30. Yes, in the New Testament. Matthew 1:18 reads: “Now this is how the birth of Jesus Christ came about. When his mother Mary was betrothed to Joseph, but before they lived together, she was found with child through the Holy Spirit.” Return to 1.

31. But what did Mary really look like?

a) Like the image painted by the apostle Luke. (Head for 28.)

b) We don’t know. (Go to 39.)

32. Sorry. That’s another name for the Little Office of the Blessed Virgin Mary, or for a shorter version of the Liturgy of the Hours. Return to 40.

33. An image of Mary that is very common in our own time shows the Blessed Mother standing on a snake. Which image is it?

a) Our Lady of Guadalupe. (Move to 14.)

b) The Miraculous Medal. (Go to 27.)

34. The Annunciation was one of the most popular images for artists throughout the Middle Ages. Another favorite depicted Mary saying hello to someone. To whom?

a) Elizabeth. (Move to 13.)

b) Joseph. (Head for 42.)

35. Both answers are correct. We received it from St. Catherine, who received it from Mary. St. Catherine was a 19th-century French nun who had visions of Our Lady. Mary instructed her to have a medal struck and told her what it was to look like. Now move to 17.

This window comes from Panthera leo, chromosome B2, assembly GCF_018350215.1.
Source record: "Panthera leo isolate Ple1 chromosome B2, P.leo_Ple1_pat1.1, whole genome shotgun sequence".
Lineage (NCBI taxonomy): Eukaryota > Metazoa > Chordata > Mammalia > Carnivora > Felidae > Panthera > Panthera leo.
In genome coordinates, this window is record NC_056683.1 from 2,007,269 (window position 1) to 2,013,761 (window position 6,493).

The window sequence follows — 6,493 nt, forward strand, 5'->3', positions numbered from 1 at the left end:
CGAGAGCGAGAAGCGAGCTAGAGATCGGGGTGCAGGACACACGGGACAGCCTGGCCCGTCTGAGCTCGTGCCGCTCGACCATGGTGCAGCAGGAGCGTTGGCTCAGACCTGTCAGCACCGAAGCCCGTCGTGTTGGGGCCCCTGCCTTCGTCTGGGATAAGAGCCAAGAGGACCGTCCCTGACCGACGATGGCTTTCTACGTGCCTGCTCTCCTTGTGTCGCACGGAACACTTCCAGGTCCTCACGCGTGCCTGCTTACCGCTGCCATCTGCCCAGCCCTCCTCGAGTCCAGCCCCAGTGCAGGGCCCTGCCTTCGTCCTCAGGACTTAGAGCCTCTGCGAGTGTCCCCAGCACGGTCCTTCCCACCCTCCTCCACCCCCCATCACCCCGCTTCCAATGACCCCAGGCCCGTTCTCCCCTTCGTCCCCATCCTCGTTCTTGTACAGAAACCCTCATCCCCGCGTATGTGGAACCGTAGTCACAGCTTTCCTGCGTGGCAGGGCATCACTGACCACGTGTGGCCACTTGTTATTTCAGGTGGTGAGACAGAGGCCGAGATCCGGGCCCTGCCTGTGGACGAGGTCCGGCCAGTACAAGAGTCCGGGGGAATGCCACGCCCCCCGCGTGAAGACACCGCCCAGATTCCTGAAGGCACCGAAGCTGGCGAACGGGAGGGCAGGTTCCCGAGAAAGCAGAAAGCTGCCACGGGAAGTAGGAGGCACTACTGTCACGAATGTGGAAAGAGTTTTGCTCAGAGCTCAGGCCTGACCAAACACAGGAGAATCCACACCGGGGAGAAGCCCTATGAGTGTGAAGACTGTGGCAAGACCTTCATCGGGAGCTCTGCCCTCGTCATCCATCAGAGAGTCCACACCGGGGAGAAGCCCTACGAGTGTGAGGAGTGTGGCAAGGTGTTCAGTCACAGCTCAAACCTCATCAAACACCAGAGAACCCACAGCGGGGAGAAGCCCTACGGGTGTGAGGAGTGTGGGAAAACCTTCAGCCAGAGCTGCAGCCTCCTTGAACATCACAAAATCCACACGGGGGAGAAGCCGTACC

36. Yes. But the six items in answer b, plus Jesus being laid in the tomb, make up the list that the Servite Order has promoted and made popular. Now move to 18.

37. It isn’t just artwork but titles that shape our images of Mary. For example, Mary is called the “bearer of God.” In Greek, that is:

a) “Theotokos.” (Move to 3.)

b) “Hummus.” (Head for 19.)

38. Among the images the litany uses to describe Mary are: “mirror of justice,” “seat of wisdom,” “cause of our joy,” and “spiritual vessel.” In the past, some critics have argued that the descriptions are too extravagant. Advocates answered that they’re based on the writings of the theologians of the early centuries. That group of theologians is known as: